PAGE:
Many cars and trucks pass by your old home place every day now. Some drivers notice the yellow flowers waving in the spring breezes. I am one of them. I know you were busy. I know you were hard working and had children to care for, chickens and farm animals to feed, eggs to gather, and bread to bake. Yet, you took time to plant.

I love the legacy of daffodils left behind by you mothers before us. I envision the garden gates, the storm cellars, and front steps of houses now gone, of women now gone, of families now gone. I wonder what life was like for you pioneers and I presume that  you were happy people, because you  planted daffodils.

Every spring the daffodils still bloom and it is a glorious sight. I wish you could see them.  I wish you knew that I pull off the road and walk back through the grass to pick  bouquets of the slender green stems and lemony trumpets. They are the symbol of spring to many. To me, they are the perfect  picture of hope. You planted them in hope for future springs you were looking forward to. They bring hope still.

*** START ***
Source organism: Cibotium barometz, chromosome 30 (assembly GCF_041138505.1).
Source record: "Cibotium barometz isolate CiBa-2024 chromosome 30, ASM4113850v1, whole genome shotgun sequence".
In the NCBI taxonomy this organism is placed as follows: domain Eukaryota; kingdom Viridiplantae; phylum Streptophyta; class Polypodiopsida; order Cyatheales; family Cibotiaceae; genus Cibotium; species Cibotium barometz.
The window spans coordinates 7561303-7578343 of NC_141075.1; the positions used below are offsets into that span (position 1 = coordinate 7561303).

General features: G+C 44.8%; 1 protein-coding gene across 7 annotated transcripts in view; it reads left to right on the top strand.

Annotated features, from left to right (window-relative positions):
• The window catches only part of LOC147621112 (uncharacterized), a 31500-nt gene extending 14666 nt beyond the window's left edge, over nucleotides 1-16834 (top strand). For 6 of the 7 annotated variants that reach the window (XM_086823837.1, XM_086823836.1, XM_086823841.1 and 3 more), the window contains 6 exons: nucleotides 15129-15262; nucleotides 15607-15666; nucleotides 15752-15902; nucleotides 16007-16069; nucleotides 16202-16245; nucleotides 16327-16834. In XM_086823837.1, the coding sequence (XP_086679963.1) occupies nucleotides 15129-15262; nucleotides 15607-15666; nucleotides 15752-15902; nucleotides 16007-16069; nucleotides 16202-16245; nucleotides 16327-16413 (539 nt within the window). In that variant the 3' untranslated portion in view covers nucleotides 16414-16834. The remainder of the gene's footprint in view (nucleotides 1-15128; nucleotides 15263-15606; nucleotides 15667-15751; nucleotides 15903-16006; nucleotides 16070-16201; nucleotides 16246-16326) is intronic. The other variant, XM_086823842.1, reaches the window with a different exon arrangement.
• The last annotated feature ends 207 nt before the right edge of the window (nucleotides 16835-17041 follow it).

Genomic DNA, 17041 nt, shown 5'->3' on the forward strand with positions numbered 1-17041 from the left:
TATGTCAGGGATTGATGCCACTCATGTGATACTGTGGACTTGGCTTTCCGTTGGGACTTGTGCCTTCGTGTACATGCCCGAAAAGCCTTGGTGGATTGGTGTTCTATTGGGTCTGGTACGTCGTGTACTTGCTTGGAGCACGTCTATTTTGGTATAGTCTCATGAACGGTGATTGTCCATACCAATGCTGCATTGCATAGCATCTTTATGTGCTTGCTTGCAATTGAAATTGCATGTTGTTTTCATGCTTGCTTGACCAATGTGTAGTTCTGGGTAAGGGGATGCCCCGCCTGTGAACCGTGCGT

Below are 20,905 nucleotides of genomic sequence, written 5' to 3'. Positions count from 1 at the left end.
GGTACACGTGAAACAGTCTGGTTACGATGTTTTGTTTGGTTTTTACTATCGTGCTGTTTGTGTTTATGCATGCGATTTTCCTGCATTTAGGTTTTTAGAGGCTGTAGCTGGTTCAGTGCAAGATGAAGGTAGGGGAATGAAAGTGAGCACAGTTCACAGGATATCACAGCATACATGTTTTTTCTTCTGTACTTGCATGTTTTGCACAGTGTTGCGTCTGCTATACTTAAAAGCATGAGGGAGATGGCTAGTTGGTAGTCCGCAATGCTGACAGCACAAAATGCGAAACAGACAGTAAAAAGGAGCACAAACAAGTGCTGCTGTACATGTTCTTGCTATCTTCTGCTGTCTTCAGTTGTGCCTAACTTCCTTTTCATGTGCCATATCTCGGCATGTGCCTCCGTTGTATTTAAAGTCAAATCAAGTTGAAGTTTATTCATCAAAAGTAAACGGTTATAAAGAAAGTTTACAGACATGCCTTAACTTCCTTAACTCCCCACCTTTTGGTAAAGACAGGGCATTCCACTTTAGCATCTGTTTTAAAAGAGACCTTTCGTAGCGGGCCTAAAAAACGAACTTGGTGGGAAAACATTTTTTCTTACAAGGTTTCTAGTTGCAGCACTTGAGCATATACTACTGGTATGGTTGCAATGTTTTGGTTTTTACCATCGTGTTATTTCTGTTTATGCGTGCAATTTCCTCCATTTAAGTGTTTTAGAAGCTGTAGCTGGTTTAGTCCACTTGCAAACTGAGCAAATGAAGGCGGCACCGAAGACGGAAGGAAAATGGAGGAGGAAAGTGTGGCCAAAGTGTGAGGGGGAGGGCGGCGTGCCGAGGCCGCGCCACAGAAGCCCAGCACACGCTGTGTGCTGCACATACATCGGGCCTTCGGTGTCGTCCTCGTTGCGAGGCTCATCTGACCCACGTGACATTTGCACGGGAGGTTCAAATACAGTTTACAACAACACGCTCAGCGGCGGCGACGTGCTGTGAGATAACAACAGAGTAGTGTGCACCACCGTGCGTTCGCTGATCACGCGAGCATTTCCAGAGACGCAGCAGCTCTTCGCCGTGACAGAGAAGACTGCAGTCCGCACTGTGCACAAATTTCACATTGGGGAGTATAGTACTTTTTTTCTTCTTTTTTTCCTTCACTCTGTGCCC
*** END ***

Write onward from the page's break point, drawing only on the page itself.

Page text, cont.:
Aren’t they a cheerful sight in my kitchen windowsill- like a letter through time from your house to mine?

Thanks, Friend, thanks so much.

Love you, Elece

Dear Friend from the Past,

I wish I knew your name, but I never had the opportunity to meet you.  You lived on a homestead farm along Highway 16. Your house is gone now. (I wonder if it was still there in the 1950’s when I was born.) All that is left is an old cistern where you drew water  when you planted daffodils one spring. I imagine you carrying a full bucket of water to pour over the red Oklahoma dirt beside your gate where you had decided to place the bulbs.